If the piping or the elements in your electric shower heating tank become corroded, you’ll likely experience rust-colored or cloudy water coming out of your shower head. This is a reasonable indication that your electric shower should be replaced as well.

How Do You Replace an Electric Shower?

Before you begin removing your current electric shower, you’ll need to turn off the electricity and the water to the bathroom in which the shower is located. If you’re unsure of which breaker is linked to your bathroom, it’s best to shut power to the whole house to ensure that the wiring in your bathroom isn’t live.

Electric Shower Installation, Step 1

Next, turn off the water supply to your shower by shutting your water main and letting the shower drain entirely.

Once you’re confident the power and water to your shower are shut off, you can open the control box for your electric shower. You may need a screwdriver to access the interior of the panel.

Once you remove the cover, disconnect the electrical wiring and then unscrew the water supply line from the inside. Finish removing the old electric shower by taking out the mounting screws that hold the shower unit to the wall.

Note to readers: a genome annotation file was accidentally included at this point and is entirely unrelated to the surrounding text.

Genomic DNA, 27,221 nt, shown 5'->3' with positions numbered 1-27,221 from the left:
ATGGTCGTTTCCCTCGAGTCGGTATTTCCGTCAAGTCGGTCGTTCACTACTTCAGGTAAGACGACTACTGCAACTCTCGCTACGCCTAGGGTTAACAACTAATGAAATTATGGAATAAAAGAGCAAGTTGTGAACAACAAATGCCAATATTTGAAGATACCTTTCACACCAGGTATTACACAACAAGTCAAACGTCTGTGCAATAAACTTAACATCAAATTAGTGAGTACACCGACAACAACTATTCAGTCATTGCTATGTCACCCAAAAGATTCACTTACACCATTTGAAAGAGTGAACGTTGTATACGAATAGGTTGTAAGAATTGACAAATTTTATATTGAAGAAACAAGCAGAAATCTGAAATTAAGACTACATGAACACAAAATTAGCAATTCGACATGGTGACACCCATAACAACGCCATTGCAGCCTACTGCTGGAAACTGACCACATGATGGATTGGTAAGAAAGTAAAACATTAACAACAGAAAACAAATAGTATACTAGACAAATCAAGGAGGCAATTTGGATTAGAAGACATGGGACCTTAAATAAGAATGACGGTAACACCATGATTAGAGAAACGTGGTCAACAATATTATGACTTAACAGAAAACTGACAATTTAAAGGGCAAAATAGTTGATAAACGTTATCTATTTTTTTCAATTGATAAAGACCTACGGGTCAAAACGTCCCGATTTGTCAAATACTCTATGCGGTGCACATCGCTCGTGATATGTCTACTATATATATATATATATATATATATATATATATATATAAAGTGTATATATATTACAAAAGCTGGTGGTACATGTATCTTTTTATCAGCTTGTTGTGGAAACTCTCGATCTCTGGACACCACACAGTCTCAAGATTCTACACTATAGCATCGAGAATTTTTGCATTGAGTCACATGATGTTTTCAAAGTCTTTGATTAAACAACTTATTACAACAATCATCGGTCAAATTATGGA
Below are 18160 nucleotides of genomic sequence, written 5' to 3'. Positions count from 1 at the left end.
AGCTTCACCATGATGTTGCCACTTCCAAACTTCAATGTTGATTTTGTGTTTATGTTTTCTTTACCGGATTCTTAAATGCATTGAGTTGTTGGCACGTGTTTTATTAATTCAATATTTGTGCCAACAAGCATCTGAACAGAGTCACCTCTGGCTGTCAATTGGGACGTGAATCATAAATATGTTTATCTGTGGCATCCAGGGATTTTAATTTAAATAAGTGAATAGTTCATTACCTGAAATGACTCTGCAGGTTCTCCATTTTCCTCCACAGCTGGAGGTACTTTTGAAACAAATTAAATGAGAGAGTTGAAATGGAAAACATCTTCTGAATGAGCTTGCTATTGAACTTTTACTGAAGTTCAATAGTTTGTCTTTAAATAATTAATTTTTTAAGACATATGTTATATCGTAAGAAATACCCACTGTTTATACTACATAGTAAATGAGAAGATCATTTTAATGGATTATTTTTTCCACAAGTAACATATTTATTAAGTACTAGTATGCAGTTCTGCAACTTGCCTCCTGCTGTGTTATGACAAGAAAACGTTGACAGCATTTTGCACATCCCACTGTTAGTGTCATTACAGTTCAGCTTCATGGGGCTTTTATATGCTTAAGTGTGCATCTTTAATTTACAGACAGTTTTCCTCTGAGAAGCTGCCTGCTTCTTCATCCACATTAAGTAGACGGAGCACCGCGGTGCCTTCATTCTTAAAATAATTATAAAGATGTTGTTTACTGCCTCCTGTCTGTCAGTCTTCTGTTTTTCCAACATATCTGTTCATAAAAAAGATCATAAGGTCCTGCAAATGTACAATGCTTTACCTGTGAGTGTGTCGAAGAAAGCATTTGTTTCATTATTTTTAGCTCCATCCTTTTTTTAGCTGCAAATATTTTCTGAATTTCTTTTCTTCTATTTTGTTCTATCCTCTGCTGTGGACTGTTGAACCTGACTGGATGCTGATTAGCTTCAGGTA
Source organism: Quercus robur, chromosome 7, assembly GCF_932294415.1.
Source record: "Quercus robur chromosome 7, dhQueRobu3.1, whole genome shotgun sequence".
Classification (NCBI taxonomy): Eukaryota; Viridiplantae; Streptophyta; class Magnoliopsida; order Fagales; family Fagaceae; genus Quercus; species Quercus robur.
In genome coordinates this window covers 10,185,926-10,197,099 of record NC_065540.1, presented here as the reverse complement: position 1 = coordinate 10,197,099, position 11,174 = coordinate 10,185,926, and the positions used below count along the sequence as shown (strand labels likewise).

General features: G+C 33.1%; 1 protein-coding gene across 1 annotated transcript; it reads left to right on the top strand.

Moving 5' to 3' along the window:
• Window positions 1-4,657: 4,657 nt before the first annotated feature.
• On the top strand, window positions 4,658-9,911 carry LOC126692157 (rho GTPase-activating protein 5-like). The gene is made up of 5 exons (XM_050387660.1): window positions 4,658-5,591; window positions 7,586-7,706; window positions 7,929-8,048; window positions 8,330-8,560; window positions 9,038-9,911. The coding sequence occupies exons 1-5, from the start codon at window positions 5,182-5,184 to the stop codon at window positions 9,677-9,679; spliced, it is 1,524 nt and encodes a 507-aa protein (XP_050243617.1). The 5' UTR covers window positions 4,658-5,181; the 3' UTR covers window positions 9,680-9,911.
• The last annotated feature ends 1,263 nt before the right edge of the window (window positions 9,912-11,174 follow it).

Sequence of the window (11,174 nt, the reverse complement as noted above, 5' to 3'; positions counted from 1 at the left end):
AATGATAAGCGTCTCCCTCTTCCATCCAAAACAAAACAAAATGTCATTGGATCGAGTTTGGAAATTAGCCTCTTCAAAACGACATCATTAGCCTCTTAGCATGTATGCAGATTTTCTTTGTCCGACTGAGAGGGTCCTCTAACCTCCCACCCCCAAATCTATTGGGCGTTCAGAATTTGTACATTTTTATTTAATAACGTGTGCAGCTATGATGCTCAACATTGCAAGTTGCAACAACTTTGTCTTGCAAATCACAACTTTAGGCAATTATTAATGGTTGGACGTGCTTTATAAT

Electric Shower Installation, Step 2

Once your old shower is removed from the wall, you can begin to mount the new electric shower by connecting and tightening the water supply line.

If the mounting holes for your old unit on your tiling don’t match the positioning for the new one, you may need to use a power drill with a tile bit to drill new holes. Once your mounting holes are aligned, you can screw the new shower to the wall.

Electric Shower Installation, Step 3

Finally, you’ll need to connect the electrical wiring to your new equipment. We recommend having an electrician complete this for you, but if you have experience with electrical work and are comfortable doing it yourself, you can follow the directions for the wiring that came with your electric shower.

Electric Shower Installation, Step 4

Once the wires are connected, you can screw on the unit cover, turn the water back on, and check carefully for leaks. If no leaks are detected, you can restore electricity to the bathroom.